Treating scours - Homesteading Today
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  #1  
Old 02/23/09, 10:45 PM
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Treating scours

I have a bottle baby who is 6 days old (mom is the ewe who went down when the vet had left a dead baby inside of her.) She received some colostrum, but likely an inadequate amount. We've been feeding her since the beginning. Mom has no milk left, but baby continues to try to stimulate.
At first I thought the diarrhea was overfeeding, but I am leaning towards it being this:
"Cryptosporidium
Cryptosporidium parvum is a protozoa that can cause diarrhea similar to that of rotavirus infection. Cryptosporidia can cause diarrhea in lambs and kids 5 to 10 days of age. Affected animals are often active, alert, and nursing. The diarrhea is usually very liquid and yellow. No consistently effective treatment for cryptosporidiosis in ruminants has been identified. Anectodotal reports suggest that decoquinte (Deccox®) and monensin sodium (Bovatec®) may be useful in the control of Cryptosporosis. Ammonia and formalin seem to be most effective at removing Cryptosporidium from the environment. The best control of cryptosporidiosis comes from lambs and kids getting adequate immunity through colostrum soon after birth."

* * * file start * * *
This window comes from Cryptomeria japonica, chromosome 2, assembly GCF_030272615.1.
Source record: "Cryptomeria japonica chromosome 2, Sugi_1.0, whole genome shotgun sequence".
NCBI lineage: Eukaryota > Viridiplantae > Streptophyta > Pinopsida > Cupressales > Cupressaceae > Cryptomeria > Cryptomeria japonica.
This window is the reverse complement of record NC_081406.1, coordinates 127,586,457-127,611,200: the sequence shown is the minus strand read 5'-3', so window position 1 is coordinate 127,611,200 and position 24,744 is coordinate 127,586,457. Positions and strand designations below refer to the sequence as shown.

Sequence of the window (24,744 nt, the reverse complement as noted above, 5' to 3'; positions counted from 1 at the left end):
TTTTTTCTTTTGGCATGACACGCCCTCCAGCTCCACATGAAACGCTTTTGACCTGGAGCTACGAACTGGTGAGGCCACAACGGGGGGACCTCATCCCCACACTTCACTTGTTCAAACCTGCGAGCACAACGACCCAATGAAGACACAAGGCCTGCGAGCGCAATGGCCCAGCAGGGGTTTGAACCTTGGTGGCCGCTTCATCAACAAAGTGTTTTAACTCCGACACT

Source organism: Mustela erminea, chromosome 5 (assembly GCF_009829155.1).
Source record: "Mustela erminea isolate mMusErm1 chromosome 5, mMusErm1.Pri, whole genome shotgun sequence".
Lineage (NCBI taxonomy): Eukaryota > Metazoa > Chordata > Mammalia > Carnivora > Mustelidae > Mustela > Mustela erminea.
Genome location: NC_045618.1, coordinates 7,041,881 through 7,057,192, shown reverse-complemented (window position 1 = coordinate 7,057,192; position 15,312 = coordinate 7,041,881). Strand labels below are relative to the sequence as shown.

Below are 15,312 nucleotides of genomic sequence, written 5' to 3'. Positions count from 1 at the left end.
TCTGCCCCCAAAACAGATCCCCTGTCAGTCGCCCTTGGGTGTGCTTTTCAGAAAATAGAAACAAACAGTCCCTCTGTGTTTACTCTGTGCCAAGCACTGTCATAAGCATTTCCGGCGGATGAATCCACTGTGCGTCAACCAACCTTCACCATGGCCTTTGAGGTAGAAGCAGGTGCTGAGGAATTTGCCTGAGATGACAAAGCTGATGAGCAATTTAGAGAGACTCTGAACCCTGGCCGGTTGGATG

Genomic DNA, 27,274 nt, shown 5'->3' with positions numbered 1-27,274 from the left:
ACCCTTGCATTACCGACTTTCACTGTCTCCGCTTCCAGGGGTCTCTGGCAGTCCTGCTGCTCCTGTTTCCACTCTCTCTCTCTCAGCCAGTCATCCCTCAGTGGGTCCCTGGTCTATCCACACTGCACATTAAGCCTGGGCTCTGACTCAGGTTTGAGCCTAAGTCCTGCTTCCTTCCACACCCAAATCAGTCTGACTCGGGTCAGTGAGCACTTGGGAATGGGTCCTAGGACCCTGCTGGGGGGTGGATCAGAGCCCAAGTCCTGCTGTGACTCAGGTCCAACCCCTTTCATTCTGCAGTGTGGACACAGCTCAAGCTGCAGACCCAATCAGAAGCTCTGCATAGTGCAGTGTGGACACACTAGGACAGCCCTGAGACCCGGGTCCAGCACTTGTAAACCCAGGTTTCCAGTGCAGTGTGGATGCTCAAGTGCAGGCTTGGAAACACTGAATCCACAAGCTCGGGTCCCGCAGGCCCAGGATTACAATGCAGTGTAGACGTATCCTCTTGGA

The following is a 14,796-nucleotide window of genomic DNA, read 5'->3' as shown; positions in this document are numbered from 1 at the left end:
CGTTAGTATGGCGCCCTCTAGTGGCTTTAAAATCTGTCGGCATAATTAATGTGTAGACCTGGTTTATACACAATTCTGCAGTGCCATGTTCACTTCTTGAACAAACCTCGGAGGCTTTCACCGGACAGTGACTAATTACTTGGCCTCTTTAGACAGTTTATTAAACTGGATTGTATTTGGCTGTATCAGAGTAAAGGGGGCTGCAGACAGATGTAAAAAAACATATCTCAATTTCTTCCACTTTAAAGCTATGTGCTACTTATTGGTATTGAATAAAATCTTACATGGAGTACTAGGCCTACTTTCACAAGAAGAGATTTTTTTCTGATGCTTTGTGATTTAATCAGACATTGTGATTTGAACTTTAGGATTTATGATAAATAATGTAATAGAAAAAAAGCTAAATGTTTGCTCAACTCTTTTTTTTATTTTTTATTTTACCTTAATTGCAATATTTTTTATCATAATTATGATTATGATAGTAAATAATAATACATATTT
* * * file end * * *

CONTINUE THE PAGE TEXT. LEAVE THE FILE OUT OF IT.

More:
I had started the lamb on 1cc of penicillin yesterday, but after thinking that it might be this illness, is penicillin necessary?
It kinda sounds like all I can do is continue to feed her (should it be watered down? or just electrolytes?). Have any of you used pepto bismol or immodium? is it worth it?
What would you do here? (just wait and see if she pulls through the next 7 days?)

Jodi

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  #2